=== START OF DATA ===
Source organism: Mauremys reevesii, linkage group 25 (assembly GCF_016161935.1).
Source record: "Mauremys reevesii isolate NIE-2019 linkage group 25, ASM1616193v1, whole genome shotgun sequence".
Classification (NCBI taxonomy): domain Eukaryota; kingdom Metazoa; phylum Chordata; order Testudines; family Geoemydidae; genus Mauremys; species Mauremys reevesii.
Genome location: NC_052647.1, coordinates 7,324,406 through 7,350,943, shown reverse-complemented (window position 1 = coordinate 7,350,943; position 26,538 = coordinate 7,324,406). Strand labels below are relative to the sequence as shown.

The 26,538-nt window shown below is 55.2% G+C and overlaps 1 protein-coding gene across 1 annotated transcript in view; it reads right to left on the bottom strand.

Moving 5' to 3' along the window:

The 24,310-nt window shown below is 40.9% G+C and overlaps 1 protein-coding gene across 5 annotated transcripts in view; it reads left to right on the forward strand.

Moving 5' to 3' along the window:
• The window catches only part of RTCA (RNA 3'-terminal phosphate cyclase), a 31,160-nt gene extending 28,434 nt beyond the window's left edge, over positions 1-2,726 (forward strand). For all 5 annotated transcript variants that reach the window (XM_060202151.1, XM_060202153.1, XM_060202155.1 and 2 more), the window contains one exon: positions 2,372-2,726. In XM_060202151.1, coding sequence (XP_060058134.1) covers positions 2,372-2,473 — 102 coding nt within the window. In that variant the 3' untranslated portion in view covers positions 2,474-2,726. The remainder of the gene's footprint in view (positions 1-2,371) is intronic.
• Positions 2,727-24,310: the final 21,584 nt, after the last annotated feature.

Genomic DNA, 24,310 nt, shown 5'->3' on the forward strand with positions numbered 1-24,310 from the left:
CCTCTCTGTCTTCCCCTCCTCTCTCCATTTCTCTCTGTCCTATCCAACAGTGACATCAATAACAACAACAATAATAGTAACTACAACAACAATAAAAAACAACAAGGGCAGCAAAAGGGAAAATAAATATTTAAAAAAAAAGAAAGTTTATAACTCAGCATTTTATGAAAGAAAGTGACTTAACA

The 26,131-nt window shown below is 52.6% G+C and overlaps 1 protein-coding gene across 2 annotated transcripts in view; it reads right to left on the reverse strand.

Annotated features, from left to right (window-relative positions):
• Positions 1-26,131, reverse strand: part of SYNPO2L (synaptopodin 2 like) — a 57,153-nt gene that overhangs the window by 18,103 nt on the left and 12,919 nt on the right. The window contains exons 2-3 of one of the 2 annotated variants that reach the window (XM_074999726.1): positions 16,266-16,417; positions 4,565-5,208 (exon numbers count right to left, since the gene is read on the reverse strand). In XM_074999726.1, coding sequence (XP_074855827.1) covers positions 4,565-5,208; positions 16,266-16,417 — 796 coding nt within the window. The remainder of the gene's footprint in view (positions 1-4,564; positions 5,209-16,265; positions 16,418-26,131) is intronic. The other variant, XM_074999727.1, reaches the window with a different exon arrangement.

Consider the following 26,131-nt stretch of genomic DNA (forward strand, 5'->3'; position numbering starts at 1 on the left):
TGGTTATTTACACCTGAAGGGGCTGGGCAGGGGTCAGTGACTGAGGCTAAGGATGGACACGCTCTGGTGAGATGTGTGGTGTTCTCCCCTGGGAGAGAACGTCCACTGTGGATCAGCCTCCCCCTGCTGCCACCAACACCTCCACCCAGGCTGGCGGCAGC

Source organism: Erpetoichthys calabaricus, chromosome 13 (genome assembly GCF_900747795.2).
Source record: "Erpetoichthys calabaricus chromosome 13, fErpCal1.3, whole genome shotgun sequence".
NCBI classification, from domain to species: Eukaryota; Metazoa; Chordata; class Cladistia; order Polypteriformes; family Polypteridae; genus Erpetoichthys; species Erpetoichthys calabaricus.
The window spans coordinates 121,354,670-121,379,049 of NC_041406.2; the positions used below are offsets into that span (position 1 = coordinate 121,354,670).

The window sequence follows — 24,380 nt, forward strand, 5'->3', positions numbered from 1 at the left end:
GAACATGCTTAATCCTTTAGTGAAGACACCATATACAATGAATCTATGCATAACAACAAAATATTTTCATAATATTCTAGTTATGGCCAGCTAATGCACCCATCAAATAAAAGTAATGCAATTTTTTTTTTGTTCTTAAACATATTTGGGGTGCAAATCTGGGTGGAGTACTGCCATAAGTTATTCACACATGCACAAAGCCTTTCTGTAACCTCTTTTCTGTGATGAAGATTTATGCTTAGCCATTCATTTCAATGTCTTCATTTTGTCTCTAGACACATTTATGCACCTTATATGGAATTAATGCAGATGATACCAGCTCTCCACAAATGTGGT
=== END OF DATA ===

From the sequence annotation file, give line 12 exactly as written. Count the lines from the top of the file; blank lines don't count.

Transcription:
CCTCTCTGTCTTCCCCTCCTCTCTCCATTTCTCTCTGTCCTATCCAACAGTGACATCAATAACAACAACAATAATAGTAACTACAACAACAATAAAAAACAACAAGGGCAGCAAAAGGGAAAATAAATATTTAAAAAAAAAGAAAGTTTATAACTCAGCATTTTATGAAAGAAAGTGACTTAACA